Deadlines in politics have a way of being ignored, usually at additional cost to the governed. That’s the case with North Carolina’s budgetary process. Today is the last day of the fiscal year, and if legislators were going to implement a new budget to replace the old one and avoid a number of problems that leaving the old in place will trigger, they should have done it already. Or at least they should have it done by the end of business today. Don’t hold your breath.
House and Senate leaders may be further apart on a budget deal today than they were when this short session began months ago. Short of a last-minute deal, the old budget will remain legally in effect until they come up with a compromise. They can stay in session to negotiate, which seems likely. They can also give up and go home, which would be unfortunate, though it would save taxpayers tens of thousands for each day they aren’t in session without making progress.
At the heart of their differences is Medicaid funding, though it’s also become intertwined with teacher pay and staffing levels for teacher assistants. Senators have complained that estimates for Medicaid costs come in too low each year and want to set aside more money to handle that problem. Gov. Pat McCrory’s budget director, Art Pope, has said that’s unnecessary and a bad idea. Allotting so much for Medicaid will force the state to slash positions for teaching assistants, who can’t easily be rehired if the funding emerges later. Pope and state House leaders favor a more modest sum for Medicaid than can be adjusted out of state reserve funds later if necessary.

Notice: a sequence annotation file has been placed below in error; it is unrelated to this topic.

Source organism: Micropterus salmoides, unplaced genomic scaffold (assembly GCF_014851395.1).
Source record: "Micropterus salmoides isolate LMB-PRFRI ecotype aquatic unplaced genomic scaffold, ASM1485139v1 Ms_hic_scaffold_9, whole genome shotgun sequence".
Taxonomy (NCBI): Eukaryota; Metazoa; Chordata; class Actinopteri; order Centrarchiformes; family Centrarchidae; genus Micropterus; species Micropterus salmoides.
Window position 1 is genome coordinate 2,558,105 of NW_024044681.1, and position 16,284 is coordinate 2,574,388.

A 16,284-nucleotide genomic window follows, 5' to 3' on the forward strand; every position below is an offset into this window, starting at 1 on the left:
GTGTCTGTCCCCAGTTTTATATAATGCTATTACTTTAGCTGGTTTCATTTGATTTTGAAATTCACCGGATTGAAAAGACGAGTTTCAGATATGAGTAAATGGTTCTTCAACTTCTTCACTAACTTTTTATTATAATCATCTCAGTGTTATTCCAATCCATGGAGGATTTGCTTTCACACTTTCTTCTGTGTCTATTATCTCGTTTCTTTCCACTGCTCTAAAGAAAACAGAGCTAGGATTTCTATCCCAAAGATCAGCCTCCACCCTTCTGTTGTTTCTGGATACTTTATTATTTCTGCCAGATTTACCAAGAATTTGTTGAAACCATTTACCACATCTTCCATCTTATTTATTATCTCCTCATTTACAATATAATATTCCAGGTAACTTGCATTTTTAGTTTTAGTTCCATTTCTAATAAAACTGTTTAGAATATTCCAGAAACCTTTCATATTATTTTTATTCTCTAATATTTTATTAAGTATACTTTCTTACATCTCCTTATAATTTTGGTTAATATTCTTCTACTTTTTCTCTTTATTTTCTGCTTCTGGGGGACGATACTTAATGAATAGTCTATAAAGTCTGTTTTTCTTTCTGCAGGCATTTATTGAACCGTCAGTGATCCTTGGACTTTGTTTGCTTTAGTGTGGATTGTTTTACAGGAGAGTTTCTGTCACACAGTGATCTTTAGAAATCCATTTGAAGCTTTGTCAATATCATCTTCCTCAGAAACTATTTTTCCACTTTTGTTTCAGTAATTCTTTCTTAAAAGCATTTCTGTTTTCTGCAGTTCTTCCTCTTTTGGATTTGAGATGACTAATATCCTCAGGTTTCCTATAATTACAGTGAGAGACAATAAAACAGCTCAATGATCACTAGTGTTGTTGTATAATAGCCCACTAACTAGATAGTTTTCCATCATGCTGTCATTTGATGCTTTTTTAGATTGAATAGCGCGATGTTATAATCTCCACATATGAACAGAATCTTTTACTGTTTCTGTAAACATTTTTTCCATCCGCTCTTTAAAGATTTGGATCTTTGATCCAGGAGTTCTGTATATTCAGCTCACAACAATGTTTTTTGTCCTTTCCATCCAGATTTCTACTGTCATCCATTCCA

The Senate also wants to offer heftier increases in teacher salaries than the House and governor, which would only make the cuts for teaching assistants deeper. While the House’s approach – modest teacher raises, modest funds set aside for Medicaid and no reduction in teaching assistants – makes the most sense, negotiations might identify some additional ways out of the conundrum.
But instead of trying to reach a workable compromise, both sides seem to be busy getting their egos injured and vying in lame attempts to score political points with a public that’s not really paying attention.
This year, as much as any, points to serious problems with our budget system in North Carolina. We shouldn’t leave so much in limbo at the 11th hour.
Maybe they can tackle the system during the next session. For now, let’s hope they can pass a decent budget.